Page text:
Many Democrats agree that the American people don’t favor such a fundamental transformation. “Stan Greenberg, a prominent Democratic pollster, suggested . . . that voters are interested in Obama ‘because of his steadiness,’ and not because of his progressive agenda.

After a number of Bush Administration blunders in the past few years, leading even Rich Lowry, editor of the National Review, to question the president’s competence as an executive.  Other conservatives offered similar criticisms.  No wonder the American people want a change.  Gerard Baker of London’s Times senses

that the change they want is for a welcome period of competence and decency. They would rather have a government that works than a new paradigm for the organisation of American society, a radical redistribution of income and wealth or a dramatically expanded public sector.

And yet with his promise to spread the wealth, offering “tax cuts” to those who don’t even pay taxes and promising to increase government spending, Obama is doing just that.  Americans want a more competent Administration, not a more expansive government.

The change Obama proposes is not the change we need.  Will the American people see past his slogan to understand that he doesn’t intend to merely restore competence to the federal government, but to fundamentally transform our nation?


Of Sarah Palin’s Marriage — and her Strength

This campaign has perhaps seen more media bias than any previous contest for the White House.  But, of all the outrages committed by the mainstream media, few compare to their treatment of one of the most accomplished women in American politics, the Republican Vice-Presidential nominee, Sarah Palin.

In the media’s questions of the Alaska Governor, few television journalists have even asked her about her record, as if she were just a pretty face and her career a blank slate, save for the dirt they could dig up (or make up) from the Last Frontier.  Ask any person who gets his news from the MSM about her accomplishments and you’ll be met with a blank stare.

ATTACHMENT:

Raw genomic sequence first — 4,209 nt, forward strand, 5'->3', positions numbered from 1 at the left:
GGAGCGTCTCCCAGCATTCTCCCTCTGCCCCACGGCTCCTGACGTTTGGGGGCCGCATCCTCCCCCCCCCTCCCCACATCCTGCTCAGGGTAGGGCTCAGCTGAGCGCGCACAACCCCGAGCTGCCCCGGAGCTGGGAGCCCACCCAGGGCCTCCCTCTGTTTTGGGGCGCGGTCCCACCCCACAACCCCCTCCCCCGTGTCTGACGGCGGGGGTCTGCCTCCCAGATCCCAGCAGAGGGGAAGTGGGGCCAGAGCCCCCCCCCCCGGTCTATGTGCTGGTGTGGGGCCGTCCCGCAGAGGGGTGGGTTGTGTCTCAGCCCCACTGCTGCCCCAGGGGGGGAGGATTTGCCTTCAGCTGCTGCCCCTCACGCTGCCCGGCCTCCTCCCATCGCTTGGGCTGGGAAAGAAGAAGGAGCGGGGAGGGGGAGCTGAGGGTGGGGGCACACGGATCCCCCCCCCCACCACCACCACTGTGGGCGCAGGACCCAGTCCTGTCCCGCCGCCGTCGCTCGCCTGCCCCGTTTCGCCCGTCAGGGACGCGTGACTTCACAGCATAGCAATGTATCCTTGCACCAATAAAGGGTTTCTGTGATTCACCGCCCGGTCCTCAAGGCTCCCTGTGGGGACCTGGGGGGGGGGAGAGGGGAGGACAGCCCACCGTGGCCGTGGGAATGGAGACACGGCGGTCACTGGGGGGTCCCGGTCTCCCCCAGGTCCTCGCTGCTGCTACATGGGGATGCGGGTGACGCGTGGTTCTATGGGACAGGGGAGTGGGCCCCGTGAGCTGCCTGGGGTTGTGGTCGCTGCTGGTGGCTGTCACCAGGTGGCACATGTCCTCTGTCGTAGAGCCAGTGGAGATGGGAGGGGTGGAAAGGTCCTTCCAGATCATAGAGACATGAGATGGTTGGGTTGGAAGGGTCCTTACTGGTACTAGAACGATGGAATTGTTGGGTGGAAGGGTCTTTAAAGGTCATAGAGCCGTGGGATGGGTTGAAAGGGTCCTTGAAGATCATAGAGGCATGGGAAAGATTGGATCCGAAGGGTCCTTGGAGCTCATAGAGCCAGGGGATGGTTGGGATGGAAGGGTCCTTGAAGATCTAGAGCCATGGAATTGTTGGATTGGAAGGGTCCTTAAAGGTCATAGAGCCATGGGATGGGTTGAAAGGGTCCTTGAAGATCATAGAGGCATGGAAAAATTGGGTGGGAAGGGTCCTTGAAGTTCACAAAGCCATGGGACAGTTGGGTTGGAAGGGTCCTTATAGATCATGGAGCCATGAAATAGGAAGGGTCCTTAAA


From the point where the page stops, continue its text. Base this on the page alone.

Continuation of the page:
Yet, they do know that her daughter’s pregnant and the Republican National Committee (RNC) paid for her wardrobe.

Despite all the attacks she has endured, she has retained her poise on the campaign trail.  Quite a contrast to the opposing party’s standard bearer.  She doesn’t let the obsessive opposition and media obloquy get to her.

Heck, it seems to upset me more than it does her.

I think the reason she can be so strong in the face of such vitriol is that her marriage, like that of Ronald Reagan, truly centers her life.  Seeing her and Todd on stage together, one can feel their connection.  You know that man loves this woman and this woman that man.  While other politicians certainly love their spouses, few manifest it as readily as do the Palins.  And the Reagans.

Reagan also seemed unfazed by the vituperative vilification that defined much of the media reaction to his rise and election.  Today’s news reports notwithstanding, the Gipper suffered some pretty harsh blows from his political foes.  In 1988, John Kerry called the Reagan era “eight years of moral darkness.”

Just like Sarah Palin, Ronald Reagan took it all in stride.  Perhaps, that’s because when a strong marriage anchors your life, you develop the strength to withstand all manner of insults.  Sarah Palin has that strength.

You’d think feminists would hold such a woman up as a model to which all women should aspire, standing tall even when others try to bring her down.

No wonder I love this lady.

UPDATE:  Just got Kimberley Strassel’s Wall Street Journal piece on her interview with Palin.  Excerpts below the jump. (more…)

Obama Surrogate: Obama Lacks Political Courage

In Boca Raton, Florida Democratic Congressman Jerrold Nadler, Chairman of the House Judiciary Subcommittee on the Constitution, Civil Rights & Civil Liberties, defended Barack Obama’s membership in Reverend Jeremiah Wright’s Trinity United Church of Christ, but said the Democratic presidential nominee lacked political courage in not walking out when he heard that minister’s racist sermons:

If Obama’s political allies think he lacks political courage, what will our nation’s enemies think.

(Via Blogress Diva nominee Pamela at Atlas Shrugs who has more.)

UPDATE:  Jennifer Rubin has the transcript.